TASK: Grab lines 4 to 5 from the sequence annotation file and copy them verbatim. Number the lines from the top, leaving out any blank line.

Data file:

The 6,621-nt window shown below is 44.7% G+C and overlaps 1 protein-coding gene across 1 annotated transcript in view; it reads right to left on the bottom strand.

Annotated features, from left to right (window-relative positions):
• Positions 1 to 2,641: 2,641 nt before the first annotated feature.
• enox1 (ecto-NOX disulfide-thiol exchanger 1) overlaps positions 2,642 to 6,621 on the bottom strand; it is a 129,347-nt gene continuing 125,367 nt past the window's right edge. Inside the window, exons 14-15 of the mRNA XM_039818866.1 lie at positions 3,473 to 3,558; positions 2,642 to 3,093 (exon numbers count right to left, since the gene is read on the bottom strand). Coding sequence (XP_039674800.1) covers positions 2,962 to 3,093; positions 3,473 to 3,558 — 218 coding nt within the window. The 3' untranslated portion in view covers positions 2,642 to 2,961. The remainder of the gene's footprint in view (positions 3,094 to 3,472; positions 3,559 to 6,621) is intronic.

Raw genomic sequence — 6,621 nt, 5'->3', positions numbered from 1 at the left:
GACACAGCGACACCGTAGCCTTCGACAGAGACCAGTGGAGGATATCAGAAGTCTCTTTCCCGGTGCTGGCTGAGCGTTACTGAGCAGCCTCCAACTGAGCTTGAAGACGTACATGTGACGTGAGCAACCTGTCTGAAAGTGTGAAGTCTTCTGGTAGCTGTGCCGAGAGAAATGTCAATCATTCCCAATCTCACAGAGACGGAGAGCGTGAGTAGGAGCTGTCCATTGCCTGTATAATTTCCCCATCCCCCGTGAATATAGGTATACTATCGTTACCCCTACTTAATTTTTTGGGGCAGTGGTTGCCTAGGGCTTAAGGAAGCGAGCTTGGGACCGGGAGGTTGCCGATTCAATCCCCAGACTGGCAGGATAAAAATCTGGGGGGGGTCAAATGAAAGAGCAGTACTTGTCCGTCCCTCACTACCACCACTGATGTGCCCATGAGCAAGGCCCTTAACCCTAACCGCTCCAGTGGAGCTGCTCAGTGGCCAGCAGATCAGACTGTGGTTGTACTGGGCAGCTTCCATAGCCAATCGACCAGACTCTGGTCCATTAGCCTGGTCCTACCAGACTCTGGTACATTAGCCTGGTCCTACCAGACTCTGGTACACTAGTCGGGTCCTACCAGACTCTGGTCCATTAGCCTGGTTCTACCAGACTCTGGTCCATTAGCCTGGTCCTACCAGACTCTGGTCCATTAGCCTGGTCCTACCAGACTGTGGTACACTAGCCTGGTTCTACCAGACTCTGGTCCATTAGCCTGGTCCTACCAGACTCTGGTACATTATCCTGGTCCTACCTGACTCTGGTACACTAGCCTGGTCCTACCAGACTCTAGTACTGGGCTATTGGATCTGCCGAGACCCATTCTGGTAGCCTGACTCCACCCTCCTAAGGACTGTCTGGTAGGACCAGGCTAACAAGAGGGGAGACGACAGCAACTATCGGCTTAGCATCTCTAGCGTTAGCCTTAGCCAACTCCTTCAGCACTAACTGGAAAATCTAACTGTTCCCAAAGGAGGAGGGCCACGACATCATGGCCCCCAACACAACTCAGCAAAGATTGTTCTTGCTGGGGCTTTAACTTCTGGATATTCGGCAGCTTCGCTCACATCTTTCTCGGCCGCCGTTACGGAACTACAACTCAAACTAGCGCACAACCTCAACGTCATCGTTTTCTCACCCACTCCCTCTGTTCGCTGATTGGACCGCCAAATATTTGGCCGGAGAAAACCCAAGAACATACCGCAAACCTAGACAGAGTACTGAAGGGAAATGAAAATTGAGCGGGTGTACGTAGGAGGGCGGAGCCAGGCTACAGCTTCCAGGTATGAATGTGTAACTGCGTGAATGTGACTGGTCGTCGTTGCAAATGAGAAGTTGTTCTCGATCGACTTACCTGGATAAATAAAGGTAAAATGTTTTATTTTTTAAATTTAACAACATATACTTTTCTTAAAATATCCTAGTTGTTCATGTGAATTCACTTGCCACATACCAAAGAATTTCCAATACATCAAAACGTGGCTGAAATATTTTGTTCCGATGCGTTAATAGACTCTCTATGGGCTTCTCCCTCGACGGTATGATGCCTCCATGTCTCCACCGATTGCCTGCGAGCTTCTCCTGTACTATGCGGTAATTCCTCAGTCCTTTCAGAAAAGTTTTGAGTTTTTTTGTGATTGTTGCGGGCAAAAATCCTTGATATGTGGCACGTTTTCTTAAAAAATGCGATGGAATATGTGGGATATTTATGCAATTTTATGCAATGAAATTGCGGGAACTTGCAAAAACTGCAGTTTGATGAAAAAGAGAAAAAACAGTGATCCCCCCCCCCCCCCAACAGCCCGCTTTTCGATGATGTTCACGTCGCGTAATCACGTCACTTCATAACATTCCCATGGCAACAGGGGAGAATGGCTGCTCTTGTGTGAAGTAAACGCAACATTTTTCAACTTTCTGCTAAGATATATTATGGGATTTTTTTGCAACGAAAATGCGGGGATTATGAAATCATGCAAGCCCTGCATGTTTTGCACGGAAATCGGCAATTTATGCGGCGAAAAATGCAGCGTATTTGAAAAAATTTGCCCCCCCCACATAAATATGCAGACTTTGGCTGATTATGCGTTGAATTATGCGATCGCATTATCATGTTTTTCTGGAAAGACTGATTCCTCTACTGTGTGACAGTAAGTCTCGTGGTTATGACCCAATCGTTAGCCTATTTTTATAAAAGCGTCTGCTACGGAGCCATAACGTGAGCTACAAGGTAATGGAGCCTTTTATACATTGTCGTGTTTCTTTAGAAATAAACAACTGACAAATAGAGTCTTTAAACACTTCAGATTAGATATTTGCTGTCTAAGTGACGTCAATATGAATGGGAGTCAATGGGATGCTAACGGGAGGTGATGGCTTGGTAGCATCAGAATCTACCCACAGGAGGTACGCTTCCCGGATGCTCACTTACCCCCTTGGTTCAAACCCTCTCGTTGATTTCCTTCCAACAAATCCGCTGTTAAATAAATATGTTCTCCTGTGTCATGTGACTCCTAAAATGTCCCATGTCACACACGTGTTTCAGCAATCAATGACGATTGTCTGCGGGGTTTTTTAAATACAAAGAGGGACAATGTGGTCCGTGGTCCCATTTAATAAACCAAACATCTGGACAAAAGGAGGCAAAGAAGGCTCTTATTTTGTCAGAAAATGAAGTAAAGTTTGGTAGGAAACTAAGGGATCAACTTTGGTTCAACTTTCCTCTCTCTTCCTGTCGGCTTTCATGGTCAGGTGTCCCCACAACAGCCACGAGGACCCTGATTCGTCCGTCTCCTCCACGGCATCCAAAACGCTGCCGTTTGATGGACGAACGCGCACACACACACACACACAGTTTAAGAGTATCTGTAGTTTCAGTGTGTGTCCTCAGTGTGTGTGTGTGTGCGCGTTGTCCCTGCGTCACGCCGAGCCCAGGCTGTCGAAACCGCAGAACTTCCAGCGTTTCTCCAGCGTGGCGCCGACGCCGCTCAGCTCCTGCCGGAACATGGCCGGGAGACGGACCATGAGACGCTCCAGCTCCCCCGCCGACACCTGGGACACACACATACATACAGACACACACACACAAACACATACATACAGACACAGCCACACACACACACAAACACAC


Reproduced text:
• enox1 (ecto-NOX disulfide-thiol exchanger 1) overlaps positions 2,642 to 6,621 on the bottom strand; it is a 129,347-nt gene continuing 125,367 nt past the window's right edge. Inside the window, exons 14-15 of the mRNA XM_039818866.1 lie at positions 3,473 to 3,558; positions 2,642 to 3,093 (exon numbers count right to left, since the gene is read on the bottom strand). Coding sequence (XP_039674800.1) covers positions 2,962 to 3,093; positions 3,473 to 3,558 — 218 coding nt within the window. The 3' untranslated portion in view covers positions 2,642 to 2,961. The remainder of the gene's footprint in view (positions 3,094 to 3,472; positions 3,559 to 6,621) is intronic.

Raw genomic sequence — 6,621 nt, 5'->3', positions numbered from 1 at the left: